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Yesterday, the Supreme Court issued its decision in the closely-watched SEC v. Jarkesy, holding that the SEC could no longer seek civil monetary penalties for fraud in its in-house courts consistent with the Seventh Amendment, which grants the right to a jury trial and thus requires such cases to be heard in federal court. The Supreme Court’s decision has potentially profound implications, not only for the SEC’s regulation of the securities industry, but for dozens of federal administrative agencies that, depending on the authorizing statute, can or must impose civil penalties through administrative proceedings.

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Just barely two weeks ago, we wrote about the half-victory for Ripple Labs in its ongoing litigation with the Securities and Exchange Commission (“SEC”), in which Judge Analisa Torres granted partial summary judgment in favor of Ripple on the issue of whether certain sales of Ripple’s XRP cryptocurrency tokens were “securities” under the federal securities laws. Some in the crypto industry interpreted her ruling to mean that secondary transactions in crypto assets on centralized and decentralized crypto exchanges were not transactions in “securities,” even though Judge Torres expressly declined to address the secondary trading issue. Fast forward to today, and a new ruling out of the SDNY against Terraform Labs casts further doubt on this interpretation.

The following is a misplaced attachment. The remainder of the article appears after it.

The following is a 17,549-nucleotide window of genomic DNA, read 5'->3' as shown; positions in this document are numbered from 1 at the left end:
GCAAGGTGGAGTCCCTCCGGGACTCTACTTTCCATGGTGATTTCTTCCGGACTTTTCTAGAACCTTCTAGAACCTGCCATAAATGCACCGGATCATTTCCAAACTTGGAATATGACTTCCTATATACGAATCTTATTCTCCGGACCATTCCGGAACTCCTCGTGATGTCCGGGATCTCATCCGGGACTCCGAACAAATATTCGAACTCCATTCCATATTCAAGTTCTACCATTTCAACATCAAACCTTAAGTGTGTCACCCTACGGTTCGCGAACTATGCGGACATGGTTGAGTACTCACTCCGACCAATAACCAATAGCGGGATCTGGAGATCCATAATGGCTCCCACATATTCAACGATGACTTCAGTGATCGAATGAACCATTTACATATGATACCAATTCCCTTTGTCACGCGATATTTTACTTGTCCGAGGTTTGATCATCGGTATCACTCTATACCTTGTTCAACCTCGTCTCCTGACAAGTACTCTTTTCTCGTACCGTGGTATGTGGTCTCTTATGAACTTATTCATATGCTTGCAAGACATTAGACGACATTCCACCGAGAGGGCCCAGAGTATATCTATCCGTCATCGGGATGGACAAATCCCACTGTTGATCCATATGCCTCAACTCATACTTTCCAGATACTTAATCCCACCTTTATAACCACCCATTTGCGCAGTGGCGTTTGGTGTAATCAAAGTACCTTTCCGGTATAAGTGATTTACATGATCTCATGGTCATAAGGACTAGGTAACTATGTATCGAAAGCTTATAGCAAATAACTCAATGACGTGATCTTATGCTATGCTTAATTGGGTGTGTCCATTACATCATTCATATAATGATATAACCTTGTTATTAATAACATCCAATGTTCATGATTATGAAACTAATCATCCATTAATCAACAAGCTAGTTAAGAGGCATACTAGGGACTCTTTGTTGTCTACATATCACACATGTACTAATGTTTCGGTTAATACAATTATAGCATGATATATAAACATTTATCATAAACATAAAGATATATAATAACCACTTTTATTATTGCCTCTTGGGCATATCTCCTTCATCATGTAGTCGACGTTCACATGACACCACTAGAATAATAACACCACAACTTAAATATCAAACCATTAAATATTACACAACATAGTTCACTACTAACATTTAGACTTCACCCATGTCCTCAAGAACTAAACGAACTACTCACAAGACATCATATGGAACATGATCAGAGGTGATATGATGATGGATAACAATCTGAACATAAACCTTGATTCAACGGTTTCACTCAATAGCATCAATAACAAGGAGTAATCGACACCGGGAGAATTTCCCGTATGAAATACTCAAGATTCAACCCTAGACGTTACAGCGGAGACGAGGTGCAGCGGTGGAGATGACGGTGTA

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In the ever-changing and divisive political climate facing our nation today, boards of directors and the companies they oversee face myriad pressures from numerous stakeholders to weigh in on specific political, cultural, and social issues. Helpfully, a recent decision by the Delaware Chancery Court determined that a board’s decision to utilize the company’s voice and speak out about the pertinent issue is a “business decision” by the Company. 

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Last week, the U.S. Supreme Court solidified the “tracing” requirement for private plaintiffs to be able to assert Section 11 claims pursuant to the Securities Act of 1933, holding that plaintiffs asserting such securities fraud claims must show that they own stock that was issued pursuant to an allegedly misleading registration statement—even though such tracing may be impossible in the context of a direct listing.  In effect, the decision likely protects future direct listings from Section 11 liability so long as the direct listing does not involve a “lock-up period” pursuant to which unregistered and registered shares enter the market at different times.

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On October 26, 2022, the Securities and Exchange Commission, in a 3-2 vote, adopted a new rule, Exchange Act Rule 10D-1. Rule 10D-1 directs national securities exchanges adopt listing standards to require all issuers establish and enforce policies requiring “clawback” of incentive-based compensation paid to corporate executives when that compensation is based upon the issuer’s meeting misreported financials that later require an accounting restatement.  

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Crypto litigation, fueled by a surge of investors and market volatility, has ballooned in recent years.  For example, numerous securities class actions and government subpoenas followed the May 2022 collapse of the $60 billion Terra network, along with stablecoin TerraUSD and the LUNA token.